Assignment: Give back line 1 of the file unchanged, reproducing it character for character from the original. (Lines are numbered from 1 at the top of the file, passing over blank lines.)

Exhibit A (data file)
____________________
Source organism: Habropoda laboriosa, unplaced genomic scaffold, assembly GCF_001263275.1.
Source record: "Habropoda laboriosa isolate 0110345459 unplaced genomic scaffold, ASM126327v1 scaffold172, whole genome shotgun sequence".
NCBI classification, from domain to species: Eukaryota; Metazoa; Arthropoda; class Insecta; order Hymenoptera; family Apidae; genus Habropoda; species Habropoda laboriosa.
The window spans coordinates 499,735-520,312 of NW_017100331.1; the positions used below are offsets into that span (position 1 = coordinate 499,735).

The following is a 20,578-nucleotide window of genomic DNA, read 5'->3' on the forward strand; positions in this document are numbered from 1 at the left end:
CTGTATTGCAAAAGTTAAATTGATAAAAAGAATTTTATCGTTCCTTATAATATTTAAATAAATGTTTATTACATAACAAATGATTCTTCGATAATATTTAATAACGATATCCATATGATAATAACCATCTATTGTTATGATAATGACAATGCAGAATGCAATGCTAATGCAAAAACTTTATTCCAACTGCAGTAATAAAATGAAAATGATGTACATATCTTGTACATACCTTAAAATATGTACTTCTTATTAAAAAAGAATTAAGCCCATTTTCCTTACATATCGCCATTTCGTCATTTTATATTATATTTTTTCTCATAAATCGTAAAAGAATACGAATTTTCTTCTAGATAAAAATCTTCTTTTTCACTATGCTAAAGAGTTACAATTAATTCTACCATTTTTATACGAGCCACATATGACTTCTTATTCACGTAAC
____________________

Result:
Source organism: Habropoda laboriosa, unplaced genomic scaffold, assembly GCF_001263275.1.